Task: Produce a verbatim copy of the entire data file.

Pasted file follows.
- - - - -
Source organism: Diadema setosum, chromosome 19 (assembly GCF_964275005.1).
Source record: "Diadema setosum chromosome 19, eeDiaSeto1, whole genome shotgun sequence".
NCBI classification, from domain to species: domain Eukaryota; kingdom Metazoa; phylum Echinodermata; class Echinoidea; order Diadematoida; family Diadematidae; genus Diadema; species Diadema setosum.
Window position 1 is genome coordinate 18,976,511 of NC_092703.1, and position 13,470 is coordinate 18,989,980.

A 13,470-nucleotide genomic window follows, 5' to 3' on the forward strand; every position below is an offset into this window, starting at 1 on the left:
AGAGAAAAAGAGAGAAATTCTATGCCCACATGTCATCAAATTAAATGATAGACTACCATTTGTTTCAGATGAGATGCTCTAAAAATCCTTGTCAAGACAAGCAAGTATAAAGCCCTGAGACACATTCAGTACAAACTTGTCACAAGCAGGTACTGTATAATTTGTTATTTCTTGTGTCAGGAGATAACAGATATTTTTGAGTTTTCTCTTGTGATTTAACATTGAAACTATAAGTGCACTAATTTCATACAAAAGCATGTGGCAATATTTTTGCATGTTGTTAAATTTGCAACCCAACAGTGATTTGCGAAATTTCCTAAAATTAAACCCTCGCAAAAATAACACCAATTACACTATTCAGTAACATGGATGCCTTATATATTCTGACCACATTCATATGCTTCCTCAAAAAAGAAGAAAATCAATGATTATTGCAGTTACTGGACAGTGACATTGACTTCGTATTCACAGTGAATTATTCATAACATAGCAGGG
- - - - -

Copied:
Source organism: Diadema setosum, chromosome 19 (assembly GCF_964275005.1).
Source record: "Diadema setosum chromosome 19, eeDiaSeto1, whole genome shotgun sequence".
NCBI classification, from domain to species: domain Eukaryota; kingdom Metazoa; phylum Echinodermata; class Echinoidea; order Diadematoida; family Diadematidae; genus Diadema; species Diadema setosum.
Window position 1 is genome coordinate 18,976,511 of NC_092703.1, and position 13,470 is coordinate 18,989,980.

A 13,470-nucleotide genomic window follows, 5' to 3' on the forward strand; every position below is an offset into this window, starting at 1 on the left:
AGAGAAAAAGAGAGAAATTCTATGCCCACATGTCATCAAATTAAATGATAGACTACCATTTGTTTCAGATGAGATGCTCTAAAAATCCTTGTCAAGACAAGCAAGTATAAAGCCCTGAGACACATTCAGTACAAACTTGTCACAAGCAGGTACTGTATAATTTGTTATTTCTTGTGTCAGGAGATAACAGATATTTTTGAGTTTTCTCTTGTGATTTAACATTGAAACTATAAGTGCACTAATTTCATACAAAAGCATGTGGCAATATTTTTGCATGTTGTTAAATTTGCAACCCAACAGTGATTTGCGAAATTTCCTAAAATTAAACCCTCGCAAAAATAACACCAATTACACTATTCAGTAACATGGATGCCTTATATATTCTGACCACATTCATATGCTTCCTCAAAAAAGAAGAAAATCAATGATTATTGCAGTTACTGGACAGTGACATTGACTTCGTATTCACAGTGAATTATTCATAACATAGCAGGG